[FoRK] 64-core mesh from Tilera

Steve Nordquist <saigua at sbcglobal.net> on Mon Aug 20 20:08:17 PDT 2007

Kate Green in MIT Technology Review >The new chip, called Tile64, avoids some of the speed bottlenecks inherent in today's chip architecture, and it can operate at much lower power, says Anant Agarwal, founder and chief technology officer of Tilera, based in Santa Clara, CA. Initially, Tile64 will be used in video applications such as videoconferencing systems, and in network hardware that monitors traffic to reduce e-mail spam and viruses.

Videoconferencing spam?  So how do I 'reach out and flightcheck someone' making lots of lousy 11k pdf attachments?  How about just an arm bar?  (Tune in for another exciting Oprah as she clocks the kid who sent us all drug ads from her magnet school....  Simulcast with Barbara Walters failing to understand 5 angles of the pump-and-dump, only on PbyP on 2chan.)

The website showing a BGA 2400 or something; and can their demo board (or the same chip) have DDR2 drivers onboard? http://tilera.com/company/about_us.php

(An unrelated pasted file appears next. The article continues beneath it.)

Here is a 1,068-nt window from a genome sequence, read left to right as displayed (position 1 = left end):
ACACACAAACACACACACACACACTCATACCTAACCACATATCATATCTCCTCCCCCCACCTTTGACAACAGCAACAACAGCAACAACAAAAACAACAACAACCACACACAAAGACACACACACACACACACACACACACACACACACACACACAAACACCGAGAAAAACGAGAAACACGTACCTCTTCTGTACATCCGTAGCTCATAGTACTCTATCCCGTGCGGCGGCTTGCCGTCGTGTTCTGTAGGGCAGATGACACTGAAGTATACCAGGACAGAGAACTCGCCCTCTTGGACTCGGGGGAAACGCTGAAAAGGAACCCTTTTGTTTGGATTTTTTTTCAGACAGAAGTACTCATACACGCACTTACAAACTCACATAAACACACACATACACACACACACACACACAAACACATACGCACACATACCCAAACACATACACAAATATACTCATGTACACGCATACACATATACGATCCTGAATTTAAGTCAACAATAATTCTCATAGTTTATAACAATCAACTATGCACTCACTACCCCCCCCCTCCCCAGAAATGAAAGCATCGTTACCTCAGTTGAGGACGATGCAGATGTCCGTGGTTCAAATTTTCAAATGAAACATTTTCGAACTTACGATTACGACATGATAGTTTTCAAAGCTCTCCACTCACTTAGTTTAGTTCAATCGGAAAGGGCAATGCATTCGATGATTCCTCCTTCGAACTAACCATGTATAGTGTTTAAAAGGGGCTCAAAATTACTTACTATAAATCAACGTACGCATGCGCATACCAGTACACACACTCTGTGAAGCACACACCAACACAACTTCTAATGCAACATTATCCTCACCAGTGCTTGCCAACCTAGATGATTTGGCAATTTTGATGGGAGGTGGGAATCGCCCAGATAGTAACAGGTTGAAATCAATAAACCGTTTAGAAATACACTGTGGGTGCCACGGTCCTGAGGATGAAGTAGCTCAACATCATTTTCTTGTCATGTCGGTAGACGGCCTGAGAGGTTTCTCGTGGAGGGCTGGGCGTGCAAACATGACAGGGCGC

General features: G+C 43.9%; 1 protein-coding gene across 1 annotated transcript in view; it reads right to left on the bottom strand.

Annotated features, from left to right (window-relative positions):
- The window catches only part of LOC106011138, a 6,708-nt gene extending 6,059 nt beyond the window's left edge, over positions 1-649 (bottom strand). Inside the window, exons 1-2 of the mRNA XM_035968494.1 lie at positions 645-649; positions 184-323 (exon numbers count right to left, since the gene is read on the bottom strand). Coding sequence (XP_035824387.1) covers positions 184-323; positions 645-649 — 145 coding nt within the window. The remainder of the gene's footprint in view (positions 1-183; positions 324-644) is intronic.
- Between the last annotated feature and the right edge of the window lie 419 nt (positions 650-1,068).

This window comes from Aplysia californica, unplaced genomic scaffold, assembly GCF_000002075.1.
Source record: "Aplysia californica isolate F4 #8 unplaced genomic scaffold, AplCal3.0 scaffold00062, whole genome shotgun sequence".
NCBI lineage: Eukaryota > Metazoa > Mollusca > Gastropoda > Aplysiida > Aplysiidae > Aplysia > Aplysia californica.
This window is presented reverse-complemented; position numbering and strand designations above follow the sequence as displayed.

The conscientious first-comer will presumably shim water cooling blocks in with this PCIe 1x board or spec a chiller to meter test applications?
Time was, boiling oil and 64-core hotswap units were considered overkill.  But since it's expected to embed graphics (3d and the ever-hungrier font engine) pipelines, no more.  The minimum 256-bit wide RAM interface ought to give that wife and kids a better time of test-driving too.

> Agarwal explains that Tilera's chip has no central bus. Instead, each core is connected to all the others.

...he would later change from the gravity-based interconnect to kethernions when 802.11fy interference created atonal ringing noise in that field.

>Tilera's Agarwal says that his company has addressed that concern by providing a software environment that helps customers gradually upgrade, debug, and optimize their applications to work on the 64-core system--even applications designed to run on a single core.

What in the world is making people say that the MP cases are intractable to programmers and other designers, never minding that Anant A. has done a chunk of the contrary kernel examples? (kthx.)  

>The company's technology is being presented this week at the Hot Chips symposium at Stanford, in Palo Alto.

Hot interconnect too!  .2-micron 100-mil (and longer) interconnect with .4-ohm resistance?!  My poor fingers!

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